5 Things to Know Before Doing Day of the Dead Makeup
When someone books Mexican-American face-painter Judith Bautista (a.k.a. Kahlovera) to do traditional Catrina [skull] makeup for Halloween, she doesn’t get offended. “Most people just want to look like cool skulls for the night, and I take the opportunity to share a bit of my culture with them. I explain that it’s a symbol of Dia De Los Muertos, a completely different holiday.” Namely, the Day of the Dead, celebrated as a national holiday in Mexico and less formally in parts of Latin America on the first two days of November. “I don’t mind people getting dressed up Dia De Los Muertos-style for Halloween, but if you’re going to do it, it would be good to know what you’re dressing up as,” she says. Touché.
Don’t confuse Dia de los Muertos with Halloween.
With roots in ancient Aztec rituals, Dia de los Muertos starts on the first of November (corresponding with All Saints Day and All Souls Day, when the boundary between the worlds of the living and dead is believed to be thinnest). But the holiday has nothing to do with scares or hauntings—it’s a joyful statement of death acceptance and a moment to honor loved ones who died. “You’re celebrating that person like you would a birthday, with all the things they loved most,” says Bautista. Families make altars called ofrendas (offerings) decorated with marigolds, ornate sugar skulls, photos, and the deceased’s favorite possessions. Gifts are brought to loved ones’ graves, where everyone has a little party—playing grandma’s favorite music, sipping her favorite coffee, telling stories and sharing laughs.
Bone up on your history.
A calaca is a skeleton, a calavera is a skull, and a calavera de azucar is a sugar skull (which is a frosted, skull-shaped treat made from sugar paste and decorated with colorful patterns). The most popular calavera of all is “La Calavera Catrina”, a high-society skeleton lady dressed in a fancy floral hat, from a 1910 etching by Mexican artist José Guadalupe Posada. The print was meant as political satire, showing that the tailored European clothes and snooty attitudes favored by upper-class indigenous Mexicans at the time didn’t matter—we’re all equal in death. She has become the most iconic symbol of Dia de los Muertos. (Odds are you’re not doing sugar skull makeup; you’re actually painting your face like a Catrina.)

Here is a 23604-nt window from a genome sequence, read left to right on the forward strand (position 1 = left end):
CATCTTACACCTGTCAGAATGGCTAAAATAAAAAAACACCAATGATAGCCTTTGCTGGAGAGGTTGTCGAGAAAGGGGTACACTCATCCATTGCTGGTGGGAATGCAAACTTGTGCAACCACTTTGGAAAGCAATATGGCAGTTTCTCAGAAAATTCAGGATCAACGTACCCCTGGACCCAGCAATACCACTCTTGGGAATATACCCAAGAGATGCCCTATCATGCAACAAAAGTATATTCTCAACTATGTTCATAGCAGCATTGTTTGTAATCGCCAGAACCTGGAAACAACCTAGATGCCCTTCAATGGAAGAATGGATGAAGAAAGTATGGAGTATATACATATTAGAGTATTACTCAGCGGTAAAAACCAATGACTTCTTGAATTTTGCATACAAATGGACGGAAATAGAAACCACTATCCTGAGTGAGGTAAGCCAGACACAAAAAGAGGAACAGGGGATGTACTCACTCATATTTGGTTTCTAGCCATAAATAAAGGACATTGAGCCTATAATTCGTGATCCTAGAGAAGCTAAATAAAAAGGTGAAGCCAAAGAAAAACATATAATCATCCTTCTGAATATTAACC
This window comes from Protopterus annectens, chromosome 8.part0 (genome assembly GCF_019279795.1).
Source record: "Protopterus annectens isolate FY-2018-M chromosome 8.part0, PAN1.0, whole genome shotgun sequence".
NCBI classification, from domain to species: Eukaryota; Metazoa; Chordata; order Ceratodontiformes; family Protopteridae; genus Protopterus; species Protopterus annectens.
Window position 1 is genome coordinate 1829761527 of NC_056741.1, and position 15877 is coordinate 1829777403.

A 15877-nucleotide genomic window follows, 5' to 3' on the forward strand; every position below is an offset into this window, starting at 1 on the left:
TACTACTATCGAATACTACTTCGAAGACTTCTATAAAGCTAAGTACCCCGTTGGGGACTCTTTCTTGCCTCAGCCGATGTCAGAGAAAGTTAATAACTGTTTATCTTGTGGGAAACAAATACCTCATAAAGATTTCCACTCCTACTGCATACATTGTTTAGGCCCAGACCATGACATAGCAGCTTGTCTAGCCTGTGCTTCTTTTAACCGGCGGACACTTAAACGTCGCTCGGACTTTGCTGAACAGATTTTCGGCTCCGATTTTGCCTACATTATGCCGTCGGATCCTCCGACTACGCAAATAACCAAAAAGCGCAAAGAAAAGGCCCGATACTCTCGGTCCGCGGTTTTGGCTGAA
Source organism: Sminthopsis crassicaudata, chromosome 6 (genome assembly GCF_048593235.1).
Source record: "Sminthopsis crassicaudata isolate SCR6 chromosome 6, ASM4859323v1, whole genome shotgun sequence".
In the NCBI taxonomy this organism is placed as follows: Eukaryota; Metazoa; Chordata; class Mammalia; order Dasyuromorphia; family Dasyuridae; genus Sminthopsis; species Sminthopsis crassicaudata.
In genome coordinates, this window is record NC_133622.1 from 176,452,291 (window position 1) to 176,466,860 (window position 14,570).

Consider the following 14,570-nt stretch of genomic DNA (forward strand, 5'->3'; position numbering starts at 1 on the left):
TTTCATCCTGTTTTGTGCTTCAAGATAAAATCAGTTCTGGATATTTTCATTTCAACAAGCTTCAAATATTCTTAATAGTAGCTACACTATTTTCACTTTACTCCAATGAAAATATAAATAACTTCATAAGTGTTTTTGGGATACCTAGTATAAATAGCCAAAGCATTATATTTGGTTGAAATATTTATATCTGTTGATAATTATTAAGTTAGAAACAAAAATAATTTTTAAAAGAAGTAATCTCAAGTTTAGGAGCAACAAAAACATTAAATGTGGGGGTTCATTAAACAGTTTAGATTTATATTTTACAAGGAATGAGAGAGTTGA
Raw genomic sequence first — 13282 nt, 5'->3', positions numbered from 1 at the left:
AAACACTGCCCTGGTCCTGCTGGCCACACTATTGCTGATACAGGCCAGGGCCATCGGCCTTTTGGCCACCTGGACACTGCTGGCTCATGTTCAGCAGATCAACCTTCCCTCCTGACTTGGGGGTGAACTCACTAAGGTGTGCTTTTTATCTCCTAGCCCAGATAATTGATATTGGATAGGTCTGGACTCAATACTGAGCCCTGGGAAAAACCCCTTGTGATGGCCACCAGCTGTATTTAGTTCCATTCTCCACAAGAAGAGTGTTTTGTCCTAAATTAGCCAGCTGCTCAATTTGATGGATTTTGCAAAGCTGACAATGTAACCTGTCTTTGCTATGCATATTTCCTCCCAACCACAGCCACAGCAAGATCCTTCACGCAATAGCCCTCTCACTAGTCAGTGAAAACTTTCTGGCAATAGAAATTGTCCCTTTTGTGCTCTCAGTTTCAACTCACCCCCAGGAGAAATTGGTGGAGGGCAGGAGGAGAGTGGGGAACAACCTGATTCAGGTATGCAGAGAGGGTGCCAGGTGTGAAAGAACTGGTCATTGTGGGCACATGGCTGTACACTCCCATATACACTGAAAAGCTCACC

Calaveras aren’t supposed to be scary.
“I work with children at an afterschool program in Los Angeles, and I’ve always celebrated Dia De Los Muertos with them. We’d go all out, and I’d face paint my students. When I became the program coordinator, I made sure all of the kids joined in and learned the meaning of Dia De Los Muertos. I really wanted to differentiate it from Halloween—it’s not the same holiday,” says Bautista.
Some parents who weren’t familiar with the holiday were hesitant at first. “They said, ‘What’s going on? What are they doing over there, witchcraft?’ But it can help children with their fears. When the kids say, ‘That’s scary.’ I ask, ‘What about a skeleton is scary? You’re a skeleton and I’m a skeleton. We’re all skeletons. It’s just another phase of our lives to become skeletons.’ There’s nothing scary about that, and we shouldn’t make kids scared of it,” she says. “I think it’s romantic to dedicate a day to whoever you’re missing. Who wouldn’t want to partake in such a sweet holiday?”
Avoid greasepaint from the Halloween store.
That’s for clowns, not Calaveras. It’s gooey, and never seems to set, so Bautista prefers water-based theatrical makeup. For foundation, she uses Mehron Paradise AQ foundation in white, which she activates with water and applies with a kabuki brush (“Apply in a circular motion from the center of the face out,” she says); For drawing black lines, she uses a thin brush dipped in Wolfe Water Based Makeup. “After it sets, you can apply your usual makeup over it, which you can’t do with greasepaint,” says Bautista, who uses blush and eyeliner on her skeletal beauties, as well as gemstones, sequins, and cosmetic glitter stuck on with lash glue.
Don’t overthink it.
You already know how to highlight your bone structure! “When you contour with regular makeup, you’re shaping the cheekbones—now, instead of bronzer, use black powder eye shadow. When you do your usual eye shadow, you’re following the shape of your eye socket—so fill it in with pencil or shadow,” she says. “For the nose, draw an upside down triangle or heart. That’s not hard to do.” If you’re feeling timid, don’t make any thick, bold lines until you’ve finished contouring. “You can retouch the shadows until you’re happy with the shape, and use them as a guide,” she says.
If all else fails, half-ass it.
Symmetry is a challenge, even for pros. If you can’t get both sides to match up perfectly, just paint half your face like a skull and the other half like the living, breathing glamazon you are. Life’s too short, am I right?